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Motorized groups sue Clearwater

The landscape around an unnamed lake in the proposed Great Burn Wilderness is still evolving from the great forest fire of 1910. The proposed wilderness straddles the Montana-Idaho border southeast of Superior, Mont., in the Lolo and Clearwater National Forests. (Rich Landers)
In the backcountry south of Superior, Mont., Upper Siamese Lake snugs against the Idaho border in the Lolo National Forest along the Stateline Trail. The lake is within an area proposed for designation as the Great Burn Wilderness. The wildflower in the foreground is yellow buckwheat. (Rich Landers / The Spokesman-Review)

BOISE – Two motorized user groups suing over a new travel plan for a wilderness study area on the Idaho and Montana border argue that the U.S. Forest Service overstepped its authority.

The Blue Ribbon Coalition and the Idaho Snowmobile Association are challenging the Clearwater National Forest’s decision to ban motorcycles, ATVs, snowmobiles and mountain bikes in the Great Burn wilderness study area.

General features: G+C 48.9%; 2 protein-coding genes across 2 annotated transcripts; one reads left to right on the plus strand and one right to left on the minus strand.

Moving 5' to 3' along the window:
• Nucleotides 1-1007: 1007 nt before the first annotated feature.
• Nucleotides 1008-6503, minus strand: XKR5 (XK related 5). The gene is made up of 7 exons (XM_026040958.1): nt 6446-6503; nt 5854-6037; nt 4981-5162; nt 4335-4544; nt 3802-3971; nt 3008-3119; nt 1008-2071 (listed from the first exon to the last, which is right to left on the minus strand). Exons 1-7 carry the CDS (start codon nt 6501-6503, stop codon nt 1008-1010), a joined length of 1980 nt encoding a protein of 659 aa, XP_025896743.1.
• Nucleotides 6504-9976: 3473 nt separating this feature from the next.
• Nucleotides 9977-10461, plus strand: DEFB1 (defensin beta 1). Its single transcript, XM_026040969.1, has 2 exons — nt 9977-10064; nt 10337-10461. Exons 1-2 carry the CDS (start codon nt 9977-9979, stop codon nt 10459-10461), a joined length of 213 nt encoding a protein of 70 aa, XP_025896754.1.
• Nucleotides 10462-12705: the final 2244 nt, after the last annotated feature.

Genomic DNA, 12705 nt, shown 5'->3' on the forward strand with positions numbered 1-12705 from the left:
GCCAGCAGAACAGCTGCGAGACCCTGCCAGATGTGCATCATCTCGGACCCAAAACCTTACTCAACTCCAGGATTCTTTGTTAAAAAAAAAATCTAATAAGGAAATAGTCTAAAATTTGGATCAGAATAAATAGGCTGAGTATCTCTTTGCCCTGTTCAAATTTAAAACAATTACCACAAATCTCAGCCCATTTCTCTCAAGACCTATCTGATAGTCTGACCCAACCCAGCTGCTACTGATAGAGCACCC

“Only Congress can designate wilderness,” said Sandra Mitchell, public lands director of the Idaho State Snowmobile Association. “We cannot stand idly by and watch them change the long-established system for managing these treasured lands.”

The Great Burn area has been a popular snowmobiling destination for decades but has received minimal motorcycle and mountain bike use. The Forest Service’s Northern Region, headquartered in Missoula, has wrongly kept motorized users out of wilderness study areas in its forests, opponents argued.

Motorized and mechanized use is prohibited in wilderness designated by Congress under the Wilderness Act of 1964. The Forest Service has allowed motorized use in wilderness study areas, which are not designated by Congress but are identified by agency managers as potentially qualifying for that designation.

But Wilderness advocates have long pointed to the agency’s unwillingness to keep motorized users out of study areas as a failure to protect their wilderness character. Environmentalists argue the wilderness character is an appropriate multiple use that needs to be preserved.

“I see this as full frontal assault on wilderness,” said Brad Brooks, deputy regional director of the Wilderness Society in Boise. “They are making essentially the argument that the Forest Service doesn’t have the power to protect wilderness character as a multiple use of public lands.”


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